- Downplayed in The Reconstruction; you can't use healing skills outside of battle, but you can just wait for your characters to regenerate all their health.
- Chrono Cross doesn't let you use healing elements outside of battle, but if there are unused ones remaining at the end of a battle, they are used automatically. You are, however, allowed to use expendables any time you want.
- Master of Magic allowed both: pre-buffing and in-combat buffing. Usually, the pre-buffing cost more and had an upkeep cost, while in-combat was cheaper and didn't need upkeep. But specifically 'Healing' spell is tactical map only. And priests has ability that partially heals all other units when the battle ends.
- In Wizardry 1-2, Might and Magic 1-3, and Phantasie 1-2, you could only cast healing spells in combat. If you wanted to heal outside of combat, you had to camp or go to an inn. In these games, you could usually get attacked while camping, then immediately attacked after waking up, and thus end up in a weakened condition for the next fight anyway.
- The 7th Saga gives you an infinite-use healing item that is only useable in battle (as well as several other infinite-use buff items with the same restriction). The trick is to somehow manage to get yourself into a fight where you can avoid getting your ass kicked long enough to use it. It's a bit difficult, to say the least.
- In Disgaea, you can't use any magic or items when you're in the Hub Level, but you can heal quite cheaply at the Trauma Inn anyway.
- In Breath of Fire IV, the Rest and Snore skills cannot be used outside of combat. And for good reason, since both of them restore a small amount of both its user's HP and AP for no cost (though Snore makes the user fall asleep for three turns, but that's hardly an issue in this game, and instantly healed after battle).
- While Last Scenario averts this for the most part, there are two spells that can restore MP for free — yes, MP — but can only be used in battle.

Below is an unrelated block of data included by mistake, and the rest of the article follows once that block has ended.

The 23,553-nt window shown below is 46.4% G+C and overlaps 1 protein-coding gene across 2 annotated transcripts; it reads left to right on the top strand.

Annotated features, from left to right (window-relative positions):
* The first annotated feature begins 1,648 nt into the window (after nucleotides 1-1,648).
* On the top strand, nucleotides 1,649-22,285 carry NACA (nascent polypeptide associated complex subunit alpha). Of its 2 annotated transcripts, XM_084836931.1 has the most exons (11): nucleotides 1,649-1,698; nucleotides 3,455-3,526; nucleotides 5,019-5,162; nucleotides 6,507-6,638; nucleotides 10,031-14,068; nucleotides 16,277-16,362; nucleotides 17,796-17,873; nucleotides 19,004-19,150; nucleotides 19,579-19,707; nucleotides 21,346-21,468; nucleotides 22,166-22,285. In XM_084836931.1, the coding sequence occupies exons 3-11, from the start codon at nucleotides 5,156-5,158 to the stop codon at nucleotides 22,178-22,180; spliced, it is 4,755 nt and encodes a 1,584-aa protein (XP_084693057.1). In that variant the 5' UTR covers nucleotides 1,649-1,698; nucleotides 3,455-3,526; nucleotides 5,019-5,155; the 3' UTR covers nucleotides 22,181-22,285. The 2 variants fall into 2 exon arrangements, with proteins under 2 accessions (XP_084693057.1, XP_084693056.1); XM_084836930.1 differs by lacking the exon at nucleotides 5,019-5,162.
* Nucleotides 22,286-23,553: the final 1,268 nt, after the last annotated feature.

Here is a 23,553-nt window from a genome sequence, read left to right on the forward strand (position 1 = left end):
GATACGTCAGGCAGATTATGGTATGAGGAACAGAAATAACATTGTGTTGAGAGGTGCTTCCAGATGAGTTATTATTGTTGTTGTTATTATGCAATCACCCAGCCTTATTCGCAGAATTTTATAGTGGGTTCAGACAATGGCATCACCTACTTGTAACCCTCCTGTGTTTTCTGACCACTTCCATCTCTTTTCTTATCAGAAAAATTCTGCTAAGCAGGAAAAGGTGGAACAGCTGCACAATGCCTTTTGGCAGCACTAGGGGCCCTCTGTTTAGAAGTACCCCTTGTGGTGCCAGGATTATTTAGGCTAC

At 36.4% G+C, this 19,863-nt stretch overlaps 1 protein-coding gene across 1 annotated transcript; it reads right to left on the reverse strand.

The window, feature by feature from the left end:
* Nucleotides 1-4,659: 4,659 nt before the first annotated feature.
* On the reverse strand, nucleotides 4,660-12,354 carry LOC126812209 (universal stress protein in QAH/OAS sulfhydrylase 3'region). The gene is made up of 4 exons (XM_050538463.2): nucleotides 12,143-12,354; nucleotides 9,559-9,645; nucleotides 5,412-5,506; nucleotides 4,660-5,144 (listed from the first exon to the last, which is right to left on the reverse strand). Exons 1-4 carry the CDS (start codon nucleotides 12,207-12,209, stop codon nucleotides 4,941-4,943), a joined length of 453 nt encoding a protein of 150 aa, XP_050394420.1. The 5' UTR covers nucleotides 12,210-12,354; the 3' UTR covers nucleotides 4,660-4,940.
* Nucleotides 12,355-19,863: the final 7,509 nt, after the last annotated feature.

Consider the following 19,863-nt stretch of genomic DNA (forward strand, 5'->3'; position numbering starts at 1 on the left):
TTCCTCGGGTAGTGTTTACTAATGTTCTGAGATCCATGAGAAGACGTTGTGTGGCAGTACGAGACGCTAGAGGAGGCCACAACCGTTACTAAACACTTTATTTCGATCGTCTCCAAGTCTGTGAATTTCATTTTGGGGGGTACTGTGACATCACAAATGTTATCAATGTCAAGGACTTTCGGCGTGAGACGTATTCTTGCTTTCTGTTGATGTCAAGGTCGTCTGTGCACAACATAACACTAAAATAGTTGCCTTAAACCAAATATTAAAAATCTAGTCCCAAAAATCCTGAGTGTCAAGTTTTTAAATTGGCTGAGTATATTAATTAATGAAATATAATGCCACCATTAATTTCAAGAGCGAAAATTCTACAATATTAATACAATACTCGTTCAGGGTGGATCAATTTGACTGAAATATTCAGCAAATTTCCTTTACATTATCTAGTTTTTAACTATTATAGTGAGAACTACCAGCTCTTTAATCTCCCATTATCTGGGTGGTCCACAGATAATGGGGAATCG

- In Dragon Quest V, the spell Omni Heal which heals everybody to full, cannot be used outside of battle and is the only spell of the heal series that is like this.
- Although that's likely because there are much more MP efficient ways to heal everyone outside of battle, when you have the time: Omni Heal requires a whooping 36 MP, while Fullheal (which heals one person to full HP) requires 7. Much more efficient.
- The series also features items that can be used for spell-like effects without spending any MP or using up the item, but they don't work outside of battle. This includes the late-game Sage's Stone, which anyone can use for an effect identical to Multiheal.
- Dragon Quest IX contains several straight examples. For example, the Caduceus skill is a staff skill that allows the user to cure as many hit points as the Moreheal spell, but for the cost of the weaker Heal spell. It's only available to use in-combat, even though the skill is activated by the staff user just holding the staff above their head. A Paladin's H-Pathy and M-Pathy skills are similarly restricted. Strictest is the "Auto MP Regeneration" ability for advanced staff users - that ability restores magic points for the user without having to do anything - but only in-combat (to prevent folks from just standing still out of combat to constantly spam Awesome but Impractical spells).
- In the Mega Man Battle Network series, you can't use any of your healing chips outside of battle.
- In the Mega Man Star Force series, you can't use any of your healing cards outside of battle.
- Though in both series, your HP is refilled when you leave cyberspace and there are sub-items you can use to heal.
- Another Mega Man example, Mega Man X: Command Mission gives you The Medic White Magician Girl Cinnamon, whose in-battle healing power is used as her Limit Break. It's effectively free health and extremely effective in healing the whole party, at that. You never get to use it outside of battle (for balance purposes, naturally) and it only ever appears outside of battle in one cutscene.
- Totally straight in Neoquest II, once you recruit your healer. Although, because there's no mana system, it is rarely an issue except after unusually difficult battles.
- You cannot use any healing skills outside battle in Record Of Agarest War. It was either that or infinite healing, since there is no MP system, only action points. You do get After Combat Recovery, but only on the world map, not in dungeons or Boss Rush sequences.
- The Legend of Dragoon normally offers three ways of healing (aside from the Trauma Inn): items, spells, and defending. Only the first can be used outside of battle, and your inventory is so small that you'll likely only be able to carry three or four potions at any one time.
- While conventional healing spells in World of Warcraft can be cast at any time, some classes self-healing abilities rely on being in combat. Death knights have death strike, which heals them but, being an attack, requires an enemy to hit with it. The same goes for the rogues Recuperation ability. Some warriors also regenerate when someone hits them, as well as having healing attacks. It's still possible to heal using potions, food, or even just waiting, but for some builds the most efficient way to recover health after a tough fight is to pick someone smaller and beat them up.